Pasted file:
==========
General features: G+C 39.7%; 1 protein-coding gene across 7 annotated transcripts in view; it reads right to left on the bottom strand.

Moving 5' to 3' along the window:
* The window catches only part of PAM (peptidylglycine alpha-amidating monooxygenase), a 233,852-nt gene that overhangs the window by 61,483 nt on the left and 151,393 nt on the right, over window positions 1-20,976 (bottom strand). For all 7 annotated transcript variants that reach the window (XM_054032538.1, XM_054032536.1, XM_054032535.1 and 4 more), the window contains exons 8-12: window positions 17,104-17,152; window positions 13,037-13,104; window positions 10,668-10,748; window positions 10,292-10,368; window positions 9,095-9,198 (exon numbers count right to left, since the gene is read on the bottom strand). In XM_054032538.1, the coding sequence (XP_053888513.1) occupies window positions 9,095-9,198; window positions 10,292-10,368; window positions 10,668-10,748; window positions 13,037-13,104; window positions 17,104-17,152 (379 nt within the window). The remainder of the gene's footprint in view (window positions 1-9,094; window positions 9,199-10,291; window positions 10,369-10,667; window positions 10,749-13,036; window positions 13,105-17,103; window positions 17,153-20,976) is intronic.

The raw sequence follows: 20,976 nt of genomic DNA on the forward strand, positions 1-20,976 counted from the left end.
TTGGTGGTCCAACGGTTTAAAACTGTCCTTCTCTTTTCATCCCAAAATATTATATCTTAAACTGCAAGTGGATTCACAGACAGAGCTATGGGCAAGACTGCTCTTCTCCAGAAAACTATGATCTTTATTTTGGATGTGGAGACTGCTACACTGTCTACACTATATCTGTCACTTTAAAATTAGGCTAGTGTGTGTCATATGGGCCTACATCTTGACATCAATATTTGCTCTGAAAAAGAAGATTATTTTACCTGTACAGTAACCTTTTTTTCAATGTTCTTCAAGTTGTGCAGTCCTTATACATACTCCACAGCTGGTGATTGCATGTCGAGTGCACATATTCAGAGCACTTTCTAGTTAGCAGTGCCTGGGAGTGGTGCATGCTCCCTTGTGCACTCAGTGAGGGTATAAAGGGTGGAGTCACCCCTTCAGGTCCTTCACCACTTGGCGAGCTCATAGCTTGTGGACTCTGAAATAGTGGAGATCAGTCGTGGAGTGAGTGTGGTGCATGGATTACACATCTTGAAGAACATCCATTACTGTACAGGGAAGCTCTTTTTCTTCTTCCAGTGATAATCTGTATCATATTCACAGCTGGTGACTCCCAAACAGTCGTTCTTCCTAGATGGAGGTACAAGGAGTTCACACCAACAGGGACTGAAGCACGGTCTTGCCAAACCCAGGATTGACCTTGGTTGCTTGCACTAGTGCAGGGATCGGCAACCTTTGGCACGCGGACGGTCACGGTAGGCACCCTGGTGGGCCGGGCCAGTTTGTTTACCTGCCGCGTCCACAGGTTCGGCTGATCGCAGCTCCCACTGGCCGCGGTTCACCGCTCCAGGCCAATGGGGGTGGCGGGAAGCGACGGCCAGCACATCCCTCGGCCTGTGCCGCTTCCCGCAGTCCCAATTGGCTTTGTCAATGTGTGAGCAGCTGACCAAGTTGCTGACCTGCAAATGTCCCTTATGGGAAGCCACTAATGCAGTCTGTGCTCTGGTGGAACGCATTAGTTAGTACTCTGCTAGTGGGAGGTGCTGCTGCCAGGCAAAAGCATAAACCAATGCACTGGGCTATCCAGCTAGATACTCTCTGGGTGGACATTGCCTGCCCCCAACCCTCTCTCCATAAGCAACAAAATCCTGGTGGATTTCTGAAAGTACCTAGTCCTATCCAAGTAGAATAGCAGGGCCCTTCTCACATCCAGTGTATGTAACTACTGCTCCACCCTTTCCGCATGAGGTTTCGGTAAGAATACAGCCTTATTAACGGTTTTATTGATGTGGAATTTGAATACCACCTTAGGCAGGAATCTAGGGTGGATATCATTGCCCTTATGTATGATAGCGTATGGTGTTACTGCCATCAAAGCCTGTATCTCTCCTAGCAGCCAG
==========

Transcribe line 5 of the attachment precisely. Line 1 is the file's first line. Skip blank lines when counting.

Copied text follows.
TTGGTGGTCCAACGGTTTAAAACTGTCCTTCTCTTTTCATCCCAAAATATTATATCTTAAACTGCAAGTGGATTCACAGACAGAGCTATGGGCAAGACTGCTCTTCTCCAGAAAACTATGATCTTTATTTTGGATGTGGAGACTGCTACACTGTCTACACTATATCTGTCACTTTAAAATTAGGCTAGTGTGTGTCATATGGGCCTACATCTTGACATCAATATTTGCTCTGAAAAAGAAGATTATTTTACCTGTACAGTAACCTTTTTTTCAATGTTCTTCAAGTTGTGCAGTCCTTATACATACTCCACAGCTGGTGATTGCATGTCGAGTGCACATATTCAGAGCACTTTCTAGTTAGCAGTGCCTGGGAGTGGTGCATGCTCCCTTGTGCACTCAGTGAGGGTATAAAGGGTGGAGTCACCCCTTCAGGTCCTTCACCACTTGGCGAGCTCATAGCTTGTGGACTCTGAAATAGTGGAGATCAGTCGTGGAGTGAGTGTGGTGCATGGATTACACATCTTGAAGAACATCCATTACTGTACAGGGAAGCTCTTTTTCTTCTTCCAGTGATAATCTGTATCATATTCACAGCTGGTGACTCCCAAACAGTCGTTCTTCCTAGATGGAGGTACAAGGAGTTCACACCAACAGGGACTGAAGCACGGTCTTGCCAAACCCAGGATTGACCTTGGTTGCTTGCACTAGTGCAGGGATCGGCAACCTTTGGCACGCGGACGGTCACGGTAGGCACCCTGGTGGGCCGGGCCAGTTTGTTTACCTGCCGCGTCCACAGGTTCGGCTGATCGCAGCTCCCACTGGCCGCGGTTCACCGCTCCAGGCCAATGGGGGTGGCGGGAAGCGACGGCCAGCACATCCCTCGGCCTGTGCCGCTTCCCGCAGTCCCAATTGGCTTTGTCAATGTGTGAGCAGCTGACCAAGTTGCTGACCTGCAAATGTCCCTTATGGGAAGCCACTAATGCAGTCTGTGCTCTGGTGGAACGCATTAGTTAGTACTCTGCTAGTGGGAGGTGCTGCTGCCAGGCAAAAGCATAAACCAATGCACTGGGCTATCCAGCTAGATACTCTCTGGGTGGACATTGCCTGCCCCCAACCCTCTCTCCATAAGCAACAAAATCCTGGTGGATTTCTGAAAGTACCTAGTCCTATCCAAGTAGAATAGCAGGGCCCTTCTCACATCCAGTGTATGTAACTACTGCTCCACCCTTTCCGCATGAGGTTTCGGTAAGAATACAGCCTTATTAACGGTTTTATTGATGTGGAATTTGAATACCACCTTAGGCAGGAATCTAGGGTGGATATCATTGCCCTTATGTATGATAGCGTATGGTGTTACTGCCATCAAAGCCTGTATCTCTCCTAGCAGCCAG